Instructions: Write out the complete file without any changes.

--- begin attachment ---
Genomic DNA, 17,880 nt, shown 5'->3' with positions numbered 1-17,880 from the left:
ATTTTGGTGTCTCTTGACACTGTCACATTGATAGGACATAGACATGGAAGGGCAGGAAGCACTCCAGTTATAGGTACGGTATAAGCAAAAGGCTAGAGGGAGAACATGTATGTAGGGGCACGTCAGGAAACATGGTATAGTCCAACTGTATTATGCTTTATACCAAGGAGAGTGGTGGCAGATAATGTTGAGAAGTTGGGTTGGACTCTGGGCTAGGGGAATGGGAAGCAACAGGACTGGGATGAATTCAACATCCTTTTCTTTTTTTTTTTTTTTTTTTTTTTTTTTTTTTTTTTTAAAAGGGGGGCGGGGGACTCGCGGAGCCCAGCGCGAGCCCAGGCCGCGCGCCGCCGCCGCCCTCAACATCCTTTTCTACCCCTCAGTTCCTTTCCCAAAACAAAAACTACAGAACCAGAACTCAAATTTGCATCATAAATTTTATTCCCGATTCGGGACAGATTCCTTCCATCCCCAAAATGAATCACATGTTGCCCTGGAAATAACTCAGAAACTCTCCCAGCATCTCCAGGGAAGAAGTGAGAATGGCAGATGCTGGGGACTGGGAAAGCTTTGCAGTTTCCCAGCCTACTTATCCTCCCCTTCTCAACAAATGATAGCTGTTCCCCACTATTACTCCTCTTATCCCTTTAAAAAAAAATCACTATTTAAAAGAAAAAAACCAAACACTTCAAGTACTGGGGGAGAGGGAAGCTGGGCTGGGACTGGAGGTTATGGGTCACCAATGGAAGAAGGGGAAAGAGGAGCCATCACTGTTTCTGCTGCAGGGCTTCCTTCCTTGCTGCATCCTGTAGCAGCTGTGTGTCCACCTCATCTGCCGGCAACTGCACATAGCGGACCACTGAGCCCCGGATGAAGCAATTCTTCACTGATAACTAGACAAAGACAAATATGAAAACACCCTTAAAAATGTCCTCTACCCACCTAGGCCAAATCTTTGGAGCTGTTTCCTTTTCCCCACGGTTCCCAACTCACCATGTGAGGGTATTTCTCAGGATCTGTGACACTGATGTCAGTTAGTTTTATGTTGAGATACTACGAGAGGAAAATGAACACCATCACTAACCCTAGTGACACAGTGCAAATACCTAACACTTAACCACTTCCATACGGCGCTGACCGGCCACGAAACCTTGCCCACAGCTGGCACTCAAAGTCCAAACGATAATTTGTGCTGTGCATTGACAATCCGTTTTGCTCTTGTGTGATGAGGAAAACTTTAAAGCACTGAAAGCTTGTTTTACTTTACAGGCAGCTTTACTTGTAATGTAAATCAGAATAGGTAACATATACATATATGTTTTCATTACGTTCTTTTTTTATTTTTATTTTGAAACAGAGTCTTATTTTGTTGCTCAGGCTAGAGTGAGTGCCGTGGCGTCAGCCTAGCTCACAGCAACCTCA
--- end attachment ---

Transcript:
Genomic DNA, 17,880 nt, shown 5'->3' with positions numbered 1-17,880 from the left:
ATTTTGGTGTCTCTTGACACTGTCACATTGATAGGACATAGACATGGAAGGGCAGGAAGCACTCCAGTTATAGGTACGGTATAAGCAAAAGGCTAGAGGGAGAACATGTATGTAGGGGCACGTCAGGAAACATGGTATAGTCCAACTGTATTATGCTTTATACCAAGGAGAGTGGTGGCAGATAATGTTGAGAAGTTGGGTTGGACTCTGGGCTAGGGGAATGGGAAGCAACAGGACTGGGATGAATTCAACATCCTTTTCTTTTTTTTTTTTTTTTTTTTTTTTTTTTTTTTTTTTAAAAGGGGGGCGGGGGACTCGCGGAGCCCAGCGCGAGCCCAGGCCGCGCGCCGCCGCCGCCCTCAACATCCTTTTCTACCCCTCAGTTCCTTTCCCAAAACAAAAACTACAGAACCAGAACTCAAATTTGCATCATAAATTTTATTCCCGATTCGGGACAGATTCCTTCCATCCCCAAAATGAATCACATGTTGCCCTGGAAATAACTCAGAAACTCTCCCAGCATCTCCAGGGAAGAAGTGAGAATGGCAGATGCTGGGGACTGGGAAAGCTTTGCAGTTTCCCAGCCTACTTATCCTCCCCTTCTCAACAAATGATAGCTGTTCCCCACTATTACTCCTCTTATCCCTTTAAAAAAAAATCACTATTTAAAAGAAAAAAACCAAACACTTCAAGTACTGGGGGAGAGGGAAGCTGGGCTGGGACTGGAGGTTATGGGTCACCAATGGAAGAAGGGGAAAGAGGAGCCATCACTGTTTCTGCTGCAGGGCTTCCTTCCTTGCTGCATCCTGTAGCAGCTGTGTGTCCACCTCATCTGCCGGCAACTGCACATAGCGGACCACTGAGCCCCGGATGAAGCAATTCTTCACTGATAACTAGACAAAGACAAATATGAAAACACCCTTAAAAATGTCCTCTACCCACCTAGGCCAAATCTTTGGAGCTGTTTCCTTTTCCCCACGGTTCCCAACTCACCATGTGAGGGTATTTCTCAGGATCTGTGACACTGATGTCAGTTAGTTTTATGTTGAGATACTACGAGAGGAAAATGAACACCATCACTAACCCTAGTGACACAGTGCAAATACCTAACACTTAACCACTTCCATACGGCGCTGACCGGCCACGAAACCTTGCCCACAGCTGGCACTCAAAGTCCAAACGATAATTTGTGCTGTGCATTGACAATCCGTTTTGCTCTTGTGTGATGAGGAAAACTTTAAAGCACTGAAAGCTTGTTTTACTTTACAGGCAGCTTTACTTGTAATGTAAATCAGAATAGGTAACATATACATATATGTTTTCATTACGTTCTTTTTTTATTTTTATTTTGAAACAGAGTCTTATTTTGTTGCTCAGGCTAGAGTGAGTGCCGTGGCGTCAGCCTAGCTCACAGCAACCTCA